The ironic thing about Stellar’s recent comeback “Vibrato” is that it’s actually a decent song that is destined to be forgotten thanks to a hilariously provocative, yet shrewdly smart, video.
The single’s funky beat is not revolutionary but the mixture of guitar, strings and horns provide “Vibrato” with a classic energetic framework ripped right out of the era of bell bottoms. As is usually the case with a dance track like this, Stellar isn’t asked to do much but the group manages to attack its lines with a good balance of sultriness and strength. The verses fire off at a rapid pace while the choruses provide a nice, slower contrast. Importantly, “Vibrato” never lags and it doesn’t overstay its welcome either. It’s just solid enough to be one of the summer’s better girl group releases.
As for the video, “Vibrato” is nothing if not bold. Sure, most of the video is nothing but dance-in-a-box shots and incredibly close up shots of disembodied legs, boobs and asses but those elements are shot in such a blatantly sexualized way that it comes off as a subversive critique of the sexualization rather than a celebration of it. The clear boxes that visually objectifies Stellar’s members, as well as the omniscient and claustrophobic camera lens that is interspersed through the video brilliantly and subtly reinforce this.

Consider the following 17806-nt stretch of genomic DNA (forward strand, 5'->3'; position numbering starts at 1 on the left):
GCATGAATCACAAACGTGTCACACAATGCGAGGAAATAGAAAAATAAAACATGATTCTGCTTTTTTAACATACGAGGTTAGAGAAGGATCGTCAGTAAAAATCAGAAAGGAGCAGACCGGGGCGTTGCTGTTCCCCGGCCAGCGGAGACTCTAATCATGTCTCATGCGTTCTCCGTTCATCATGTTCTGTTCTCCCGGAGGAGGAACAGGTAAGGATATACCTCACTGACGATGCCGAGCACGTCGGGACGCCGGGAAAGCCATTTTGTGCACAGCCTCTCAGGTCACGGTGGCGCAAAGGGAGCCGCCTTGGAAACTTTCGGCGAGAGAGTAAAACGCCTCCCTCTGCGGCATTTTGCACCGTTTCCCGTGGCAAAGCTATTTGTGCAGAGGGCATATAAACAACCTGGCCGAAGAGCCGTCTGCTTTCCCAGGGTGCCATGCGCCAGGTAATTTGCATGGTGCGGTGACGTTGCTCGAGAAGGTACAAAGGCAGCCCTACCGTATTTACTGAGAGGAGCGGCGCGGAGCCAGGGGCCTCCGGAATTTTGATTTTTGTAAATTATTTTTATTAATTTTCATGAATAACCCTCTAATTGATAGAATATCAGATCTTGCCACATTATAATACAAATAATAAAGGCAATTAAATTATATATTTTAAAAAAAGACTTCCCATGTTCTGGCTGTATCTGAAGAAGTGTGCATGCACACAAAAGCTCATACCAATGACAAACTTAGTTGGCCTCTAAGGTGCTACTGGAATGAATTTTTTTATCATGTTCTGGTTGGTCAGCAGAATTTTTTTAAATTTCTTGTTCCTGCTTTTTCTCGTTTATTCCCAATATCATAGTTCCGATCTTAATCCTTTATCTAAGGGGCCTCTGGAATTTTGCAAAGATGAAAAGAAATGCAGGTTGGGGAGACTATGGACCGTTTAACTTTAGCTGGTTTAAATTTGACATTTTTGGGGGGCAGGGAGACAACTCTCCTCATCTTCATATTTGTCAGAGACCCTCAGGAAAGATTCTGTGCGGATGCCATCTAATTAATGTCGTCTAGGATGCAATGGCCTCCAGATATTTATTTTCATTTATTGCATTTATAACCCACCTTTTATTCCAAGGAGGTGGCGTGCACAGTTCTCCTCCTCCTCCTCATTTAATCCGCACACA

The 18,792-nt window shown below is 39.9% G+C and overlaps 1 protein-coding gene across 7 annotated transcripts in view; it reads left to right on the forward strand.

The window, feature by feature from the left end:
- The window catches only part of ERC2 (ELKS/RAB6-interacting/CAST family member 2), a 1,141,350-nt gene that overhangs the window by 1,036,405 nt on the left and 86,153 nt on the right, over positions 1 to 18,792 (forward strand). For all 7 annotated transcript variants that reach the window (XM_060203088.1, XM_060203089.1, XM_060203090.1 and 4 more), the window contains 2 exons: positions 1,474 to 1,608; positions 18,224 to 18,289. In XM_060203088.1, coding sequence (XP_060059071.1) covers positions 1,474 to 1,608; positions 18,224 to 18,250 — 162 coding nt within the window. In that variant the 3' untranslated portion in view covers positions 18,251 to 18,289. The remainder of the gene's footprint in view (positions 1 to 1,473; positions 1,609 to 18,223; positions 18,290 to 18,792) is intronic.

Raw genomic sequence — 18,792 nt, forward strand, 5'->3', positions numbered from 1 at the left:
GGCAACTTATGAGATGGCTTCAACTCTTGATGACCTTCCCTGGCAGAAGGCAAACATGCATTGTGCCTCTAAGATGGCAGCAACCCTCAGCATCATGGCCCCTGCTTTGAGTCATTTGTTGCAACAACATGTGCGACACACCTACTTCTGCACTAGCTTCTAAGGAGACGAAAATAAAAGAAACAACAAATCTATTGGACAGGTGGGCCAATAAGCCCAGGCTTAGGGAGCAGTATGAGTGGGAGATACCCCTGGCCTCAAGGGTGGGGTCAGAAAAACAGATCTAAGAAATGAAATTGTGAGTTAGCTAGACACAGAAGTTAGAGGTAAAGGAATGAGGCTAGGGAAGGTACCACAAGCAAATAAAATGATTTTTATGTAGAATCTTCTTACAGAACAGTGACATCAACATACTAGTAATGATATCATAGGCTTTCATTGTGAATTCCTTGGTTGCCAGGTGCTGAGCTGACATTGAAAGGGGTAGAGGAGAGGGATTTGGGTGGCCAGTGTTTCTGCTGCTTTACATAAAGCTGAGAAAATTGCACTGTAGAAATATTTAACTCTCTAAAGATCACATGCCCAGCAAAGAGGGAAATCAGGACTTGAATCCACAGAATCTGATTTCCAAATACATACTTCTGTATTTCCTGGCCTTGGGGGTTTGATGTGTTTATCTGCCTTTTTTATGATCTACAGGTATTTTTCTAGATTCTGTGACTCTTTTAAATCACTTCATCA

Of course, since this is K-Pop, subtlety doesn’t play as well as bluntness and “Vibrato” spends the last third of its video coming up with some of the most blatant vagina imagery that one is likely to find in a music video. It’s brazen but it also helps differentiate “Vibrato” from other K-Pop “sexy” concepts that try so hard to remove the actual theme of sex from “sexy”.
If Stellar’s “Marionette” was all about utilizing sex as a way for Stellar to make itself relevant again, “Vibrato” (and “Fool” to some extent) is a very polished and surprisingly biting reply to those who were all too willing to criticize the group for turning to the sexual concept in the first place when so many other groups are pretty much doing the same thing (Watching “Marionette” and “Vibrato” back to back reveals how different the two videos are, despite the fact that both use sex as a starting point. One is all about serving the male gaze while the other takes that gaze and literally smothers it in the female anatomy). It may be somewhat forgettable (but pretty enjoyable!) as a song but “Vibrato” shows that Stellar may be hitting their stride. If nothing else, “Vibrato” is a pleasant and somewhat thought-provoking video in a summer that has had too few videos that exhibit either of those qualities.